There are many challenges for the government, although some negotiations have already started. Let’s hope that this round of negotiation will end in an agreement. French people are angry like many others in Europe. They are angry against their system of government, against the élites and their representatives. This anger will not vanish; it will find other ways of expressing itself, sometimes in the ballots. We can see it in the high score of intention votes for Marine Le Pen and we will see it in other forms of social mobilization. The government stands over a volcano. The whole French society is eruptive. Representative democracies are difficult to govern because once elected, the rulers become unpopular. Macron won with 66% of the vote at the second ballot, but his popularity dramatically fell after only 6 months.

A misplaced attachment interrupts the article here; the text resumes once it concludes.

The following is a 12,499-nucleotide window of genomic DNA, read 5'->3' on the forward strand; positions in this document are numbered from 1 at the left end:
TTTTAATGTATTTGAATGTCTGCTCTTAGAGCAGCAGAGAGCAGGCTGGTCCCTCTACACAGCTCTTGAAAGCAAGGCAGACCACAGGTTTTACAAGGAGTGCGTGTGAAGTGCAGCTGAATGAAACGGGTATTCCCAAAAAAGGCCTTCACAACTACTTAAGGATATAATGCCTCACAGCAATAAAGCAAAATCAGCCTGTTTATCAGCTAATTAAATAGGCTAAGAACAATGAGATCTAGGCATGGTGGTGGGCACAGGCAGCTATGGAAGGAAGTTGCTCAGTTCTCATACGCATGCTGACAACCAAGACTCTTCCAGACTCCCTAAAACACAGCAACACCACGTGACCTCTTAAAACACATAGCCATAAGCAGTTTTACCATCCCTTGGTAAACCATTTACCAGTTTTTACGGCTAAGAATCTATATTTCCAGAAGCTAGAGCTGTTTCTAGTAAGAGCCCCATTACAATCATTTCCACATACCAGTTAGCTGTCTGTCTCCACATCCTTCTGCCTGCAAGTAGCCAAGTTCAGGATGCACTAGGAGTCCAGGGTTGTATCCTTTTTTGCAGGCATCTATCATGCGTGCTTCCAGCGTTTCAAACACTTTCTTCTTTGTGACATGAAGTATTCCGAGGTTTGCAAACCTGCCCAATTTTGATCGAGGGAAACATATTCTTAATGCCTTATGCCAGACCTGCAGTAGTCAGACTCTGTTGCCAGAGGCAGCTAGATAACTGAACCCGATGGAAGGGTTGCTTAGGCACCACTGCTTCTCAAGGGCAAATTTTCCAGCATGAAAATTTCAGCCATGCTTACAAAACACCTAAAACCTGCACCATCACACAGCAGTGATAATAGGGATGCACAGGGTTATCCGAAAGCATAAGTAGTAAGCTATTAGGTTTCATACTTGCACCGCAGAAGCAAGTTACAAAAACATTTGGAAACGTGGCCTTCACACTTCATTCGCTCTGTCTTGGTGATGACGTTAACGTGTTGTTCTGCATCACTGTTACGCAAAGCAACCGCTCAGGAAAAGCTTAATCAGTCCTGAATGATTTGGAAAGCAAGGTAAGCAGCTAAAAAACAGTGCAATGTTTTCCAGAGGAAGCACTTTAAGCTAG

This is a difficult society to govern. It is a “face to face” society between a president and many angry individuals lacking representative bodies who could cool the rage down. A solution for France would be to implement a real decentralization in order to make intermediaries bodies, like regions, buffers.

 

Would you suggest organizing some great local debates?           

Yes, we could imagine some great local debates. If there had been a great debate on pensions this situation would not have occurred. But what is surprising from a foreign point of view is the acceptance of strikes. Everyone has a reason to be angry and believe that people demonstrating in the street represent this anger. It is protestation by procuration. We are a “protesting country”: people say “no” before any “yes”!

 

Camilla Pagani is Doctor of Philosophy and lecturer of Political Theory at MGIMO-University, Moscow. Her research interests include political theory, identity politics, international organizations and museum studies.

Photo: Fondapol / Fondation pour l’innovation politique | Flickr